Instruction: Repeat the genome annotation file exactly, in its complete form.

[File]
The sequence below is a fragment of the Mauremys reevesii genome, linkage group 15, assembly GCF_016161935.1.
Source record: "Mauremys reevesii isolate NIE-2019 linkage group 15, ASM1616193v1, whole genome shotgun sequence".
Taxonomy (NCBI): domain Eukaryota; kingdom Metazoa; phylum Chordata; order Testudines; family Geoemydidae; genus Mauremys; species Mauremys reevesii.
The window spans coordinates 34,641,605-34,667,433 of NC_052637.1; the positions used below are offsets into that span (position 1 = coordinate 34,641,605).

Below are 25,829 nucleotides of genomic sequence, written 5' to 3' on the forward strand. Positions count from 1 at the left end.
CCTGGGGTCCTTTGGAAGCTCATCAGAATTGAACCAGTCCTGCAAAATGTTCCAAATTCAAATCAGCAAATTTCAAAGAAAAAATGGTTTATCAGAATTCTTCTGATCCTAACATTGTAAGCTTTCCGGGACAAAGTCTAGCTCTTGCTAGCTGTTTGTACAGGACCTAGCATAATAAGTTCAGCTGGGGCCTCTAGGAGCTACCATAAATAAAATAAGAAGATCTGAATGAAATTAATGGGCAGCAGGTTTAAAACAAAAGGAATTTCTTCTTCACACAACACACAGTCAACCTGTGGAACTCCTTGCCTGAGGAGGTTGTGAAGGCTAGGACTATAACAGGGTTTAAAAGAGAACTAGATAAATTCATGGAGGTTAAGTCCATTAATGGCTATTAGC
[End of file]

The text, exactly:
The sequence below is a fragment of the Mauremys reevesii genome, linkage group 15, assembly GCF_016161935.1.
Source record: "Mauremys reevesii isolate NIE-2019 linkage group 15, ASM1616193v1, whole genome shotgun sequence".
Taxonomy (NCBI): domain Eukaryota; kingdom Metazoa; phylum Chordata; order Testudines; family Geoemydidae; genus Mauremys; species Mauremys reevesii.
The window spans coordinates 34,641,605-34,667,433 of NC_052637.1; the positions used below are offsets into that span (position 1 = coordinate 34,641,605).

Below are 25,829 nucleotides of genomic sequence, written 5' to 3' on the forward strand. Positions count from 1 at the left end.
CCTGGGGTCCTTTGGAAGCTCATCAGAATTGAACCAGTCCTGCAAAATGTTCCAAATTCAAATCAGCAAATTTCAAAGAAAAAATGGTTTATCAGAATTCTTCTGATCCTAACATTGTAAGCTTTCCGGGACAAAGTCTAGCTCTTGCTAGCTGTTTGTACAGGACCTAGCATAATAAGTTCAGCTGGGGCCTCTAGGAGCTACCATAAATAAAATAAGAAGATCTGAATGAAATTAATGGGCAGCAGGTTTAAAACAAAAGGAATTTCTTCTTCACACAACACACAGTCAACCTGTGGAACTCCTTGCCTGAGGAGGTTGTGAAGGCTAGGACTATAACAGGGTTTAAAAGAGAACTAGATAAATTCATGGAGGTTAAGTCCATTAATGGCTATTAGC